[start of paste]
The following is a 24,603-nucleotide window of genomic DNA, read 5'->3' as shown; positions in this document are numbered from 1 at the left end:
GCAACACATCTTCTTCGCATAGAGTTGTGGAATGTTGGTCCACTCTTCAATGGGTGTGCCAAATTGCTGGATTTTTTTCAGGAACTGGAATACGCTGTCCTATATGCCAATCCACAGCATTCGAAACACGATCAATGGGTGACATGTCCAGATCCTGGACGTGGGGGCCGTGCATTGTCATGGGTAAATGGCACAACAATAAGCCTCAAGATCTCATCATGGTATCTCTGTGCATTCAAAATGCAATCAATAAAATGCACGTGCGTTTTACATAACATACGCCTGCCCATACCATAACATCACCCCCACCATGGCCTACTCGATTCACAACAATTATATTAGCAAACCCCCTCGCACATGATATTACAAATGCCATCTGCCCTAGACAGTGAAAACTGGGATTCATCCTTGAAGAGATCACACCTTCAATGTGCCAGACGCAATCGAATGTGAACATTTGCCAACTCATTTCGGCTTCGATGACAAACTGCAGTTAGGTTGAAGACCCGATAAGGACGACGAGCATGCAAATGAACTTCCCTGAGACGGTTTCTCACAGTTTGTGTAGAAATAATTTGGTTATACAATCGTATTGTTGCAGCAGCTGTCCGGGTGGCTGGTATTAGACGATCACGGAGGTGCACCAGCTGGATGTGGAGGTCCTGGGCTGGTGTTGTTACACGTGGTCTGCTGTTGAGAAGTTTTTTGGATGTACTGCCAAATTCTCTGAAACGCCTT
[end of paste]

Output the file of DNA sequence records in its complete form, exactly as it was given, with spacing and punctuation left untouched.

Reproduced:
The following is a 24,603-nucleotide window of genomic DNA, read 5'->3' as shown; positions in this document are numbered from 1 at the left end:
GCAACACATCTTCTTCGCATAGAGTTGTGGAATGTTGGTCCACTCTTCAATGGGTGTGCCAAATTGCTGGATTTTTTTCAGGAACTGGAATACGCTGTCCTATATGCCAATCCACAGCATTCGAAACACGATCAATGGGTGACATGTCCAGATCCTGGACGTGGGGGCCGTGCATTGTCATGGGTAAATGGCACAACAATAAGCCTCAAGATCTCATCATGGTATCTCTGTGCATTCAAAATGCAATCAATAAAATGCACGTGCGTTTTACATAACATACGCCTGCCCATACCATAACATCACCCCCACCATGGCCTACTCGATTCACAACAATTATATTAGCAAACCCCCTCGCACATGATATTACAAATGCCATCTGCCCTAGACAGTGAAAACTGGGATTCATCCTTGAAGAGATCACACCTTCAATGTGCCAGACGCAATCGAATGTGAACATTTGCCAACTCATTTCGGCTTCGATGACAAACTGCAGTTAGGTTGAAGACCCGATAAGGACGACGAGCATGCAAATGAACTTCCCTGAGACGGTTTCTCACAGTTTGTGTAGAAATAATTTGGTTATACAATCGTATTGTTGCAGCAGCTGTCCGGGTGGCTGGTATTAGACGATCACGGAGGTGCACCAGCTGGATGTGGAGGTCCTGGGCTGGTGTTGTTACACGTGGTCTGCTGTTGAGAAGTTTTTTGGATGTACTGCCAAATTCTCTGAAACGCCTT